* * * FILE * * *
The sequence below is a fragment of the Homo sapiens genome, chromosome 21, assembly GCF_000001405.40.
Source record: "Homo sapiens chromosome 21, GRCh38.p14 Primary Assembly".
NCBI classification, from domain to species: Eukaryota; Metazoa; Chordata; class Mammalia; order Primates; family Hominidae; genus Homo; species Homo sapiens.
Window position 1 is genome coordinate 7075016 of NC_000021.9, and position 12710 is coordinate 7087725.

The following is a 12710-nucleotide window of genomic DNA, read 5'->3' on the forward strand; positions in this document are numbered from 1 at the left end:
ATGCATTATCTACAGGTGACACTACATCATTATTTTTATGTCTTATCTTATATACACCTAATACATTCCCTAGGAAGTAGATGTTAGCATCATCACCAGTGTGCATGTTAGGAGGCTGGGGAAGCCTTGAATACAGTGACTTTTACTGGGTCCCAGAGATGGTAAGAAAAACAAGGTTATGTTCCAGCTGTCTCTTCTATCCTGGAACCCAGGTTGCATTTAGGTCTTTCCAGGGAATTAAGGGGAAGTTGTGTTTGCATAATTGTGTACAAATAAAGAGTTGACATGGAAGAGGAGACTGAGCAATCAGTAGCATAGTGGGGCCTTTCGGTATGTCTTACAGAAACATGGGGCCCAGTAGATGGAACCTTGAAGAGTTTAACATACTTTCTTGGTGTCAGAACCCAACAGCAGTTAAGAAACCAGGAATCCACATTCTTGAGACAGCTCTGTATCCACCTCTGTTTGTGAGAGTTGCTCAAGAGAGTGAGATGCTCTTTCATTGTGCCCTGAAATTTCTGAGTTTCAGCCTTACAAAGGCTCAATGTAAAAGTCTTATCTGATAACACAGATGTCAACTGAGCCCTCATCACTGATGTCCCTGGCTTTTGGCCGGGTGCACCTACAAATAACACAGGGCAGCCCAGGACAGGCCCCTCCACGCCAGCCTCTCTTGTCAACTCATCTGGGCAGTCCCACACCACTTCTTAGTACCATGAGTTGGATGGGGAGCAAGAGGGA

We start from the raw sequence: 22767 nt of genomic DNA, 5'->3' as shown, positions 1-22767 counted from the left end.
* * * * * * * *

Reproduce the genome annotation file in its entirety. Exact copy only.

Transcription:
The sequence below is a fragment of the Homo sapiens genome, chromosome 21, assembly GCF_000001405.40.
Source record: "Homo sapiens chromosome 21, GRCh38.p14 Primary Assembly".
NCBI classification, from domain to species: Eukaryota; Metazoa; Chordata; class Mammalia; order Primates; family Hominidae; genus Homo; species Homo sapiens.
Window position 1 is genome coordinate 7075016 of NC_000021.9, and position 12710 is coordinate 7087725.

The following is a 12710-nucleotide window of genomic DNA, read 5'->3' on the forward strand; positions in this document are numbered from 1 at the left end:
ATGCATTATCTACAGGTGACACTACATCATTATTTTTATGTCTTATCTTATATACACCTAATACATTCCCTAGGAAGTAGATGTTAGCATCATCACCAGTGTGCATGTTAGGAGGCTGGGGAAGCCTTGAATACAGTGACTTTTACTGGGTCCCAGAGATGGTAAGAAAAACAAGGTTATGTTCCAGCTGTCTCTTCTATCCTGGAACCCAGGTTGCATTTAGGTCTTTCCAGGGAATTAAGGGGAAGTTGTGTTTGCATAATTGTGTACAAATAAAGAGTTGACATGGAAGAGGAGACTGAGCAATCAGTAGCATAGTGGGGCCTTTCGGTATGTCTTACAGAAACATGGGGCCCAGTAGATGGAACCTTGAAGAGTTTAACATACTTTCTTGGTGTCAGAACCCAACAGCAGTTAAGAAACCAGGAATCCACATTCTTGAGACAGCTCTGTATCCACCTCTGTTTGTGAGAGTTGCTCAAGAGAGTGAGATGCTCTTTCATTGTGCCCTGAAATTTCTGAGTTTCAGCCTTACAAAGGCTCAATGTAAAAGTCTTATCTGATAACACAGATGTCAACTGAGCCCTCATCACTGATGTCCCTGGCTTTTGGCCGGGTGCACCTACAAATAACACAGGGCAGCCCAGGACAGGCCCCTCCACGCCAGCCTCTCTTGTCAACTCATCTGGGCAGTCCCACACCACTTCTTAGTACCATGAGTTGGATGGGGAGCAAGAGGGA

We start from the raw sequence: 22767 nt of genomic DNA, 5'->3' as shown, positions 1-22767 counted from the left end.